GM market share in the large SUV segment in February 2011 was 36.8%. Throw the Ford Expedition into the mix and the domestic share of the Canadian large SUV market was 67.9%. Toyota Sequoia sales rose 23.3% in February, however, and Nissan Armada sales jumped 300%. (Kia Borrego sales fell 35.3%.) Thus, compared with February 2010 when GM large SUV market share stood at 69.3% and domestic market share was 86.4%, all is not sublimely well.
In the loosely defined mainstream midsize SUV category General Motors is a far greater force in the U.S. than in Canada. In the Graph below – a Graph filled with many vehicles that don’t compete with another, mind you – GM market share stands at just 13.2%. Compare that with the equivalent U.S. chart and you’ll see a huge difference: GM market share in the category was 22.7% south of the border in February. Back to the Canadian story, have a look at Ford: despite faltering Edge and Flex sales, the new Explorer helped Ford remain dominant with 31.1% market share last month. 36.7% of the midsize SUVs in the chart below wear Japanese badges.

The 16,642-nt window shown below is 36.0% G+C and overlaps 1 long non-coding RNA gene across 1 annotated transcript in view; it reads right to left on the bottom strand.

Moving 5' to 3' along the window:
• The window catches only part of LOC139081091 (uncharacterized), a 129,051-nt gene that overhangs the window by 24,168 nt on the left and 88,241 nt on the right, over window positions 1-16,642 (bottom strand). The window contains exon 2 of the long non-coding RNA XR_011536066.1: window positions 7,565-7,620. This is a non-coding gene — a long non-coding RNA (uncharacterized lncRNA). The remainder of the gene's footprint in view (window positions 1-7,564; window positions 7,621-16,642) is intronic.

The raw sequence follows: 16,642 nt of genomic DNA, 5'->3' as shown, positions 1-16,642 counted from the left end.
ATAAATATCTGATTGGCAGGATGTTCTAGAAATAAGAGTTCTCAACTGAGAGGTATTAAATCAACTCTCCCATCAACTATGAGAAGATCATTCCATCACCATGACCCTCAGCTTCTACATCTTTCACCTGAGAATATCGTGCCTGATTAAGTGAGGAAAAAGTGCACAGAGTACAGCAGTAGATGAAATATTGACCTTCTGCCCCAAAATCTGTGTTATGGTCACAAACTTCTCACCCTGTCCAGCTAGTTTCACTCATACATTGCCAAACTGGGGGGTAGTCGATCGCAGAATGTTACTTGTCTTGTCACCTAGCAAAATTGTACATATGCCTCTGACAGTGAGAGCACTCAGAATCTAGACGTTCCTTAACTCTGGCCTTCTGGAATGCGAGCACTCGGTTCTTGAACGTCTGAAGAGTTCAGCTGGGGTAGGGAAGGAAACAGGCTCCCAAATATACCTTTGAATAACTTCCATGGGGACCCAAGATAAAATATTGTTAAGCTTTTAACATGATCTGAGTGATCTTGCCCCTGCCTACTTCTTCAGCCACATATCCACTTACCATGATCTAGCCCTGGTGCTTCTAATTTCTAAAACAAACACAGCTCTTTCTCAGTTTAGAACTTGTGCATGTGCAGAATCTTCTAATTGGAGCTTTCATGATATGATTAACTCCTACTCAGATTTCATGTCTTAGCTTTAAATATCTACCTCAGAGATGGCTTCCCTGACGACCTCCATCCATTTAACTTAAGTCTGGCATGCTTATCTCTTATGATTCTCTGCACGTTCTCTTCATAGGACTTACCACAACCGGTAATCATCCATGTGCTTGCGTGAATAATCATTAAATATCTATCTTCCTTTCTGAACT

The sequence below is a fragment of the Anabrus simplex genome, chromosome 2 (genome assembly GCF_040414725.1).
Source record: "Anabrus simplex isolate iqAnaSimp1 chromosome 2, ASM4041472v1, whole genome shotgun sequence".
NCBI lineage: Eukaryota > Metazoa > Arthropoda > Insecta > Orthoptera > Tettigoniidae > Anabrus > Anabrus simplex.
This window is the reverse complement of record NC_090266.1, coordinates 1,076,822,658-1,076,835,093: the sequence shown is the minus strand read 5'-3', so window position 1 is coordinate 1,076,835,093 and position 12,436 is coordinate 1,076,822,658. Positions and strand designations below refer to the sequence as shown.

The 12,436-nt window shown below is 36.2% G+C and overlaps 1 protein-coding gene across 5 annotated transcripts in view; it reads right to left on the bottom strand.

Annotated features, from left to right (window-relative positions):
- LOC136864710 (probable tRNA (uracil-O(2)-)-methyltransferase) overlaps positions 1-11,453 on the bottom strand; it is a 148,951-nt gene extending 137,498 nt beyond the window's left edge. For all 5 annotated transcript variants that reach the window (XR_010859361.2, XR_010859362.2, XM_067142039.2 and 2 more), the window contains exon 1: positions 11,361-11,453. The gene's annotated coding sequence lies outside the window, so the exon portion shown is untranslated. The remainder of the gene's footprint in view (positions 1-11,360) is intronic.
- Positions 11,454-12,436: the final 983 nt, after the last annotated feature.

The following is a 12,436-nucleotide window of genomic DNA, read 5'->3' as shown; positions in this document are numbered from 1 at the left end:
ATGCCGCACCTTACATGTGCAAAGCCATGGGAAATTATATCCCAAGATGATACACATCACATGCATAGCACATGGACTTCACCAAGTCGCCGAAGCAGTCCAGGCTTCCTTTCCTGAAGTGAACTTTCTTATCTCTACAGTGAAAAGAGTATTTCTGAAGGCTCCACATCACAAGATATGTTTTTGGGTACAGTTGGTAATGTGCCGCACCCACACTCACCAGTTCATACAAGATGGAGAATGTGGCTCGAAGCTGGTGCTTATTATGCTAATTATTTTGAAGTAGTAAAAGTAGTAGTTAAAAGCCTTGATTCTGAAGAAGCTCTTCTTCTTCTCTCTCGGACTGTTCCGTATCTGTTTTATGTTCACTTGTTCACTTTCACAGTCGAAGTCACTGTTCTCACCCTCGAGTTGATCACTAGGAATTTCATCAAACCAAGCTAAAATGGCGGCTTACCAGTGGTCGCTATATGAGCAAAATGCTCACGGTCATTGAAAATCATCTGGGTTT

Way down below in the large volume small SUV category, a classification used mainly to signify pricing competitiveness, there were 19,975 vehicles sold in February 2011. That’s up from 18,275 in February 2010, an increase very attributable to the Dodge Journey’s 63.2% year-over-year increase. Speaking of Chrysler, their four least expensive utility vehicles made up 19.5% of all sales manifested in the small SUV chart below. 41.8% of all sales shown in the small SUV sales chart were from the Detroit Three.